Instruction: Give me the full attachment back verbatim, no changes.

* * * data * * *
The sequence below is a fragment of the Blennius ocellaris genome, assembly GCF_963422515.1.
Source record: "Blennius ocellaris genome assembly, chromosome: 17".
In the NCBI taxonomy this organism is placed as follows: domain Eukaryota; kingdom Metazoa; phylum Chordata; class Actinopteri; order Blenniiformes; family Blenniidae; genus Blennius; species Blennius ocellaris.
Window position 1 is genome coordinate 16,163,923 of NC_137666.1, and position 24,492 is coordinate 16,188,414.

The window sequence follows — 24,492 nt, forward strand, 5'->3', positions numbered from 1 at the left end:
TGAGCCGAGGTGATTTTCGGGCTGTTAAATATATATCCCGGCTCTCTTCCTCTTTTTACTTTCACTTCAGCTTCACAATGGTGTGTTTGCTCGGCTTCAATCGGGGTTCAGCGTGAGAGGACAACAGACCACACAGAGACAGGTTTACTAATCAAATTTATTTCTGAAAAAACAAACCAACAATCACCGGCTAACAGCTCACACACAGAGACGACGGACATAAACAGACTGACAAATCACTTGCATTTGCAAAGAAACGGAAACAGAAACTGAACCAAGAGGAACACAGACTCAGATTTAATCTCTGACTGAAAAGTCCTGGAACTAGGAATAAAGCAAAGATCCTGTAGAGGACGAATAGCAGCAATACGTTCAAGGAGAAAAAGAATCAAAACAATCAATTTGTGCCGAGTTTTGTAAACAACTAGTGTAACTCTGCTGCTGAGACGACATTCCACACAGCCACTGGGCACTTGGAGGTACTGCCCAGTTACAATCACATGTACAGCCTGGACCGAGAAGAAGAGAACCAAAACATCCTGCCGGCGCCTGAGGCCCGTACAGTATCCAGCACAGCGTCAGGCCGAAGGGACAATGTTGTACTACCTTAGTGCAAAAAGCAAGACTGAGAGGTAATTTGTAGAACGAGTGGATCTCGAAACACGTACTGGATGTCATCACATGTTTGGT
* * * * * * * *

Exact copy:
The sequence below is a fragment of the Blennius ocellaris genome, assembly GCF_963422515.1.
Source record: "Blennius ocellaris genome assembly, chromosome: 17".
In the NCBI taxonomy this organism is placed as follows: domain Eukaryota; kingdom Metazoa; phylum Chordata; class Actinopteri; order Blenniiformes; family Blenniidae; genus Blennius; species Blennius ocellaris.
Window position 1 is genome coordinate 16,163,923 of NC_137666.1, and position 24,492 is coordinate 16,188,414.

The window sequence follows — 24,492 nt, forward strand, 5'->3', positions numbered from 1 at the left end:
TGAGCCGAGGTGATTTTCGGGCTGTTAAATATATATCCCGGCTCTCTTCCTCTTTTTACTTTCACTTCAGCTTCACAATGGTGTGTTTGCTCGGCTTCAATCGGGGTTCAGCGTGAGAGGACAACAGACCACACAGAGACAGGTTTACTAATCAAATTTATTTCTGAAAAAACAAACCAACAATCACCGGCTAACAGCTCACACACAGAGACGACGGACATAAACAGACTGACAAATCACTTGCATTTGCAAAGAAACGGAAACAGAAACTGAACCAAGAGGAACACAGACTCAGATTTAATCTCTGACTGAAAAGTCCTGGAACTAGGAATAAAGCAAAGATCCTGTAGAGGACGAATAGCAGCAATACGTTCAAGGAGAAAAAGAATCAAAACAATCAATTTGTGCCGAGTTTTGTAAACAACTAGTGTAACTCTGCTGCTGAGACGACATTCCACACAGCCACTGGGCACTTGGAGGTACTGCCCAGTTACAATCACATGTACAGCCTGGACCGAGAAGAAGAGAACCAAAACATCCTGCCGGCGCCTGAGGCCCGTACAGTATCCAGCACAGCGTCAGGCCGAAGGGACAATGTTGTACTACCTTAGTGCAAAAAGCAAGACTGAGAGGTAATTTGTAGAACGAGTGGATCTCGAAACACGTACTGGATGTCATCACATGTTTGGT